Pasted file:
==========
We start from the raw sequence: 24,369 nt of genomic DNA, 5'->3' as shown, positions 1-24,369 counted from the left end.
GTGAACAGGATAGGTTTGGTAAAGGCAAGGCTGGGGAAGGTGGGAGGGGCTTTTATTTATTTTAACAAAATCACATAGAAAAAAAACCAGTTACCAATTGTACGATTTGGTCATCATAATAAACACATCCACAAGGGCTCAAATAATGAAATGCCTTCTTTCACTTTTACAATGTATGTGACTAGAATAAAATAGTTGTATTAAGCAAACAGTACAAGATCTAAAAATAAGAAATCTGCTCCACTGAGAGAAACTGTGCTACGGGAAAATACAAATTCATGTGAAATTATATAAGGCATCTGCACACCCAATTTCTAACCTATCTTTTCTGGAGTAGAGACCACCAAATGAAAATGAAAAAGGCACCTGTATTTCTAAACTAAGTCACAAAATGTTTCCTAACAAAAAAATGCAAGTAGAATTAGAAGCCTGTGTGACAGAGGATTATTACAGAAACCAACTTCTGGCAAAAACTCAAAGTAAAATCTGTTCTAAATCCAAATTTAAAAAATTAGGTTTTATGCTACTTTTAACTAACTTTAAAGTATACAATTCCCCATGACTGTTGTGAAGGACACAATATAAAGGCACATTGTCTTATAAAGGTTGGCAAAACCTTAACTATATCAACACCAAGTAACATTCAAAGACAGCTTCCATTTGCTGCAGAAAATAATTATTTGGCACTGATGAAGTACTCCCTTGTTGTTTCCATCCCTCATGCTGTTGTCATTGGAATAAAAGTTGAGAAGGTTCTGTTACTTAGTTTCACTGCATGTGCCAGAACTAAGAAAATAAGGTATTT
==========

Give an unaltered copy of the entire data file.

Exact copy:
We start from the raw sequence: 24,369 nt of genomic DNA, 5'->3' as shown, positions 1-24,369 counted from the left end.
GTGAACAGGATAGGTTTGGTAAAGGCAAGGCTGGGGAAGGTGGGAGGGGCTTTTATTTATTTTAACAAAATCACATAGAAAAAAAACCAGTTACCAATTGTACGATTTGGTCATCATAATAAACACATCCACAAGGGCTCAAATAATGAAATGCCTTCTTTCACTTTTACAATGTATGTGACTAGAATAAAATAGTTGTATTAAGCAAACAGTACAAGATCTAAAAATAAGAAATCTGCTCCACTGAGAGAAACTGTGCTACGGGAAAATACAAATTCATGTGAAATTATATAAGGCATCTGCACACCCAATTTCTAACCTATCTTTTCTGGAGTAGAGACCACCAAATGAAAATGAAAAAGGCACCTGTATTTCTAAACTAAGTCACAAAATGTTTCCTAACAAAAAAATGCAAGTAGAATTAGAAGCCTGTGTGACAGAGGATTATTACAGAAACCAACTTCTGGCAAAAACTCAAAGTAAAATCTGTTCTAAATCCAAATTTAAAAAATTAGGTTTTATGCTACTTTTAACTAACTTTAAAGTATACAATTCCCCATGACTGTTGTGAAGGACACAATATAAAGGCACATTGTCTTATAAAGGTTGGCAAAACCTTAACTATATCAACACCAAGTAACATTCAAAGACAGCTTCCATTTGCTGCAGAAAATAATTATTTGGCACTGATGAAGTACTCCCTTGTTGTTTCCATCCCTCATGCTGTTGTCATTGGAATAAAAGTTGAGAAGGTTCTGTTACTTAGTTTCACTGCATGTGCCAGAACTAAGAAAATAAGGTATTT